By coincidence, I read Joel Klein’s long article on ‘enduring obstacles to school reform’ in this month’s Atlantic last night. After 8 pages, I still couldn’t tell you anything more about the situation than Unions Bad, Noble Administration Good – he quotes almost no data, nor does he allow any input from students or (heaven forbid) teachers into the piece, only a series of maddening anecdotes about the machinations of Randi Weingarten and her colleagues. This is rather ironic given his broader theme of accountability and the lack thereof in the school system.
Given the stakes, the onus is on the reformers to provide proof that what they’re offering is the best approach, and so far it hasn’t been there. If anything, there is mounting evidence that standardized testing is exactly the wrong solution to a very important problem, though you wouldn’t know that from Klein’s article. To take the most glaring example, Klein mentioned Michelle Rhee’s restructuring of compensation in the D.C. school system twice in the article without ever acknowledging the recent revelations about the fabricated test scores that were used as the basis for that restructuring. The widespread nature of these fabrications – which by their nature only become apparent after the fact, as happened with the “Texas miracle” used to sell No Child Left Behind – hasn’t stopped the push toward more testing, even though the incentives point so clearly toward cheating (as proven quite elegantly by Steven Levitt of Freakonomics fame and his colleague Brian Jacob in a fascinating study of the Chicago school system). And as for Klein’s assertion that monetary incentives are the best incentive for improving test scores, I would note that a recent study by the Rand Corporation found no evidence for this. Not that you hear this mentioned.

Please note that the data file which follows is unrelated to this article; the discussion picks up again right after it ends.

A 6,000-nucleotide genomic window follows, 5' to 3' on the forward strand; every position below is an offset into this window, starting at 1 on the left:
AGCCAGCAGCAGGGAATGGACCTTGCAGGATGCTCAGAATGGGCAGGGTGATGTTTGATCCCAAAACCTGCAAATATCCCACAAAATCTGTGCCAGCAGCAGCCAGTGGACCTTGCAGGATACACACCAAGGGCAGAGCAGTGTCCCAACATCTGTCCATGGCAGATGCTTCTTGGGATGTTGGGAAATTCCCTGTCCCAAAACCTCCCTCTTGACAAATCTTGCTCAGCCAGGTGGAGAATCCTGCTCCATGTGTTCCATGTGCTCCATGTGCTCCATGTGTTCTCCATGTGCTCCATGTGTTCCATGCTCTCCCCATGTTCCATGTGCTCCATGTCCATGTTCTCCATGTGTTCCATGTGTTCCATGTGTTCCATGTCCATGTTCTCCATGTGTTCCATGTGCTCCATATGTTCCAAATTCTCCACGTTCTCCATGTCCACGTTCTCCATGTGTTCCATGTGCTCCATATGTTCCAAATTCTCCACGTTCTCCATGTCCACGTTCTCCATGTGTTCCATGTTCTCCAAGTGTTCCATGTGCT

Where I think Klein is on more solid ground is his push for higher teacher salaries. It’s hard to argue with the logic that higher pay will draw more qualified candidates (or induce self-selection in keeping with the Roy model, whatever terminology you prefer). But it’s also hard to take his push for higher pay on its own merits when he couches it in a tradeoff of eliminating the defined benefit pension in order to get the higher pay, though that is slipped into the article about two thirds of the way in as something he ‘simply’ proposed.
Healer, heal thyself. When I start seeing accountability and rigorous proof from the people pushing testing, I will take it more seriously. Until then it just looks like more union and pension busting.